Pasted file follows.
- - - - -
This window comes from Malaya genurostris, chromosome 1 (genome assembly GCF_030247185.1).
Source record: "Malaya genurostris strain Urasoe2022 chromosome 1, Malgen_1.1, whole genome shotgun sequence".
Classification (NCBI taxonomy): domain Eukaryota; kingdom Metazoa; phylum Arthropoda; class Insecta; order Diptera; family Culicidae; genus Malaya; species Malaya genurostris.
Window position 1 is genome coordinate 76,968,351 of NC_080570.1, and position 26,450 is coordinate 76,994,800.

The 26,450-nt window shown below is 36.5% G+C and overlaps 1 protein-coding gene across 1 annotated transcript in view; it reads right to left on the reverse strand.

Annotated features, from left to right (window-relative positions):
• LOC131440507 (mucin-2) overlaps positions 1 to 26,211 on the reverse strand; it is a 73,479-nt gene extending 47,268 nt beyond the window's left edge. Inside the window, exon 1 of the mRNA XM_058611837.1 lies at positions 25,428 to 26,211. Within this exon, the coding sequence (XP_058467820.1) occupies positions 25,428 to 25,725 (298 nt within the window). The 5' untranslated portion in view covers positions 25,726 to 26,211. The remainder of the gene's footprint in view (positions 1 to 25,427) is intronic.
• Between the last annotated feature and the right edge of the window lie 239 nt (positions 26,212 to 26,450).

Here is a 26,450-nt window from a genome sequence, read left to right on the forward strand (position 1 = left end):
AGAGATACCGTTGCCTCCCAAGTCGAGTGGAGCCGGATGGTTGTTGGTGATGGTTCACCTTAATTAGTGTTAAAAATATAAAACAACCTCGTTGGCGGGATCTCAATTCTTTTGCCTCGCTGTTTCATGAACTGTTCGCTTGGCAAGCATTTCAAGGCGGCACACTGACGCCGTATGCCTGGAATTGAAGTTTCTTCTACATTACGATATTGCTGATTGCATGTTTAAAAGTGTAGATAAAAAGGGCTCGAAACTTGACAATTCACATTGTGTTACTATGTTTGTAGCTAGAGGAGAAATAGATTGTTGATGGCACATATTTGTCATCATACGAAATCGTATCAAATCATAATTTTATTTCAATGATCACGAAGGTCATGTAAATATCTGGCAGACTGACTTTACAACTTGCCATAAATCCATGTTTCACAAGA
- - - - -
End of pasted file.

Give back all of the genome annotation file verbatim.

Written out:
This window comes from Malaya genurostris, chromosome 1 (genome assembly GCF_030247185.1).
Source record: "Malaya genurostris strain Urasoe2022 chromosome 1, Malgen_1.1, whole genome shotgun sequence".
Classification (NCBI taxonomy): domain Eukaryota; kingdom Metazoa; phylum Arthropoda; class Insecta; order Diptera; family Culicidae; genus Malaya; species Malaya genurostris.
Window position 1 is genome coordinate 76,968,351 of NC_080570.1, and position 26,450 is coordinate 76,994,800.

The 26,450-nt window shown below is 36.5% G+C and overlaps 1 protein-coding gene across 1 annotated transcript in view; it reads right to left on the reverse strand.

Annotated features, from left to right (window-relative positions):
• LOC131440507 (mucin-2) overlaps positions 1 to 26,211 on the reverse strand; it is a 73,479-nt gene extending 47,268 nt beyond the window's left edge. Inside the window, exon 1 of the mRNA XM_058611837.1 lies at positions 25,428 to 26,211. Within this exon, the coding sequence (XP_058467820.1) occupies positions 25,428 to 25,725 (298 nt within the window). The 5' untranslated portion in view covers positions 25,726 to 26,211. The remainder of the gene's footprint in view (positions 1 to 25,427) is intronic.
• Between the last annotated feature and the right edge of the window lie 239 nt (positions 26,212 to 26,450).

Here is a 26,450-nt window from a genome sequence, read left to right on the forward strand (position 1 = left end):
AGAGATACCGTTGCCTCCCAAGTCGAGTGGAGCCGGATGGTTGTTGGTGATGGTTCACCTTAATTAGTGTTAAAAATATAAAACAACCTCGTTGGCGGGATCTCAATTCTTTTGCCTCGCTGTTTCATGAACTGTTCGCTTGGCAAGCATTTCAAGGCGGCACACTGACGCCGTATGCCTGGAATTGAAGTTTCTTCTACATTACGATATTGCTGATTGCATGTTTAAAAGTGTAGATAAAAAGGGCTCGAAACTTGACAATTCACATTGTGTTACTATGTTTGTAGCTAGAGGAGAAATAGATTGTTGATGGCACATATTTGTCATCATACGAAATCGTATCAAATCATAATTTTATTTCAATGATCACGAAGGTCATGTAAATATCTGGCAGACTGACTTTACAACTTGCCATAAATCCATGTTTCACAAGA